Updated 10:00am PT with statement from AMD
Intel's business practices will come under the scrutiny of the U.S. Federal Trade Commission, which has opened a formal antitrust investigation of the chipmaker.
The New York Times, citing lawyers and government officials, reported on Friday morning that subpoenas have begun to arrive at the offices of the world's major PC companies.
Intel has been under intense scrutiny in other parts of the world, especially in New York Attorney General Andrew Cuomo., , and Japan, but it has faced little objection to its business practices here at home in recent years, other than a recent investigation launched at the state level by
An FTC representative declined to comment on the investigation, citing its policy of neither confirming nor denying the existence of any ongoing investigations. But Intel confirmed the investigation in a statement issued Friday morning.
"On June 4, the U.S. FTC served a subpoena related to Intel's business practices with respect to competition in the microprocessor market. Since 2006, Intel has been working closely with the FTC on an informal inquiry into competition in the microprocessor market, and has provided the commission staff with a considerable amount of information and thousands of documents," according to the statement. "By proceeding to a subpoena, the commission will be able to obtain not only information that Intel has already committed to provide but also information from other parties. Consistent with its standard practice, Intel will work cooperatively with the FTC staff to comply with the subpoena and continue providing information."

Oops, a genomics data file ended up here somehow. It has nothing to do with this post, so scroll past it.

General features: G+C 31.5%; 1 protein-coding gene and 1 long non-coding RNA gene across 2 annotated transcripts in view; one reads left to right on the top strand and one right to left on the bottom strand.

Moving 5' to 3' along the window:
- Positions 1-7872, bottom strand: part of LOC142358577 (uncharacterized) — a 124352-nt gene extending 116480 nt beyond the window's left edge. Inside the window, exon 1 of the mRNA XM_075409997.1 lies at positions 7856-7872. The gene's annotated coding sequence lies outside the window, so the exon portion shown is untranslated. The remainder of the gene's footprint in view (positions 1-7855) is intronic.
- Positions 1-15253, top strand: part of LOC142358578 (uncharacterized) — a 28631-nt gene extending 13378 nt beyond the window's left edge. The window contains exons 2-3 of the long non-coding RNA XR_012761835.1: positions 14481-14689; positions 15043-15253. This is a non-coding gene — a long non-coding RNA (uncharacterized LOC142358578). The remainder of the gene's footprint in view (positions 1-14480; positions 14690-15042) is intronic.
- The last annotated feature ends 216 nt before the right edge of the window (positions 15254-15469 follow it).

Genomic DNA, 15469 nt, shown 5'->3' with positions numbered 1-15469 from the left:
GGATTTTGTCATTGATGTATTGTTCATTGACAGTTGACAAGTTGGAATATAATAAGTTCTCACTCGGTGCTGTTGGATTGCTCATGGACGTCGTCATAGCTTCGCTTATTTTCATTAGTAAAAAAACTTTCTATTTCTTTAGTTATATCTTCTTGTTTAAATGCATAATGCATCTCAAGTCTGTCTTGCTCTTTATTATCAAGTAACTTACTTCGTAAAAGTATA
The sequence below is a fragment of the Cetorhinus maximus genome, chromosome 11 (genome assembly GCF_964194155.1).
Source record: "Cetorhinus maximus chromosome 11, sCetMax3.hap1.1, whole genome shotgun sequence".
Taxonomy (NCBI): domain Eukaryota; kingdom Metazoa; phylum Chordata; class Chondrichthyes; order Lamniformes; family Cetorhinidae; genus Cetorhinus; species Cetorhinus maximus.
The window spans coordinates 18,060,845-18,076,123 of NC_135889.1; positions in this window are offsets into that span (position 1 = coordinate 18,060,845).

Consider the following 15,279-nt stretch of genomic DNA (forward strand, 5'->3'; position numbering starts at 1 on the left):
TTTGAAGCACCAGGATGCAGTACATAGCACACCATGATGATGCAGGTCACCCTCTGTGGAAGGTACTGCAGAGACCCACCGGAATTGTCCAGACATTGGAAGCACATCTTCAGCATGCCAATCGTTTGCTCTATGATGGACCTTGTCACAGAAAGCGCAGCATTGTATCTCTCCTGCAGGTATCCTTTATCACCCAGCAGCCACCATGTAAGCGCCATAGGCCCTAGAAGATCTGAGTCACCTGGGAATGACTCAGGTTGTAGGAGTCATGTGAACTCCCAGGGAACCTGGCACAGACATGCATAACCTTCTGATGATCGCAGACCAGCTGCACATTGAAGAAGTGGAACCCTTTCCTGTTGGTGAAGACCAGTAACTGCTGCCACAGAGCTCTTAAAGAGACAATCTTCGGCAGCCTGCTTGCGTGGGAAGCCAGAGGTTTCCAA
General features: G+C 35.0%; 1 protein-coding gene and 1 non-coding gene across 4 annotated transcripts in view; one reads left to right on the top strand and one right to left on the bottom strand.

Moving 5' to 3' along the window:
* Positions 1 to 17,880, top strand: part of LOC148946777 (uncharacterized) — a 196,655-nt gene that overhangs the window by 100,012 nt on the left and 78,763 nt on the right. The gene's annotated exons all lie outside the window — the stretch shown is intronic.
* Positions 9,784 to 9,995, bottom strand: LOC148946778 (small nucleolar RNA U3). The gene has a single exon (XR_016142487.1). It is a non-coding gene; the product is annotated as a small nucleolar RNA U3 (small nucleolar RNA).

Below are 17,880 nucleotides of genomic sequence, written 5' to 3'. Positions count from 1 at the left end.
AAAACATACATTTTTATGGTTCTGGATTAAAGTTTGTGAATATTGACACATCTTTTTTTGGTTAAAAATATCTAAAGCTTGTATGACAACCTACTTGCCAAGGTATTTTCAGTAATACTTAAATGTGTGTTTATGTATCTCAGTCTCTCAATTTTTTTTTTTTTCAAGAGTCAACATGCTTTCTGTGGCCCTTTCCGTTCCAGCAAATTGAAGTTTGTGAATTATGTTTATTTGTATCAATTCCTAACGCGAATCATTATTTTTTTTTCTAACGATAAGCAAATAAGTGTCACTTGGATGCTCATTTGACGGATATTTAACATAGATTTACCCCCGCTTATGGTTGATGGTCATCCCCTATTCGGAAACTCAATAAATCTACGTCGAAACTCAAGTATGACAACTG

Intel's main opponent, Advanced Micro Devices, has filed an antitrust suit against the company in the federal courts over Intel's alleged practice of offering favorable pricing discounts to PC makers in exchange for keeping AMD's chips out of their system, which Intel has denied. That case is, and it shows no signs of coming to a trial anytime soon.
UPDATED 10:00 am PT - AMD issued a statement after news of the investigation was released. "Intel must now answer to the Federal Trade Commission, which is the appropriate way to determine the impact of Intel practices on U.S. consumers and technology businesses. In every country around the world where Intel's business practices have been investigated, including the decision by South Korea this week, antitrust regulators have taken action."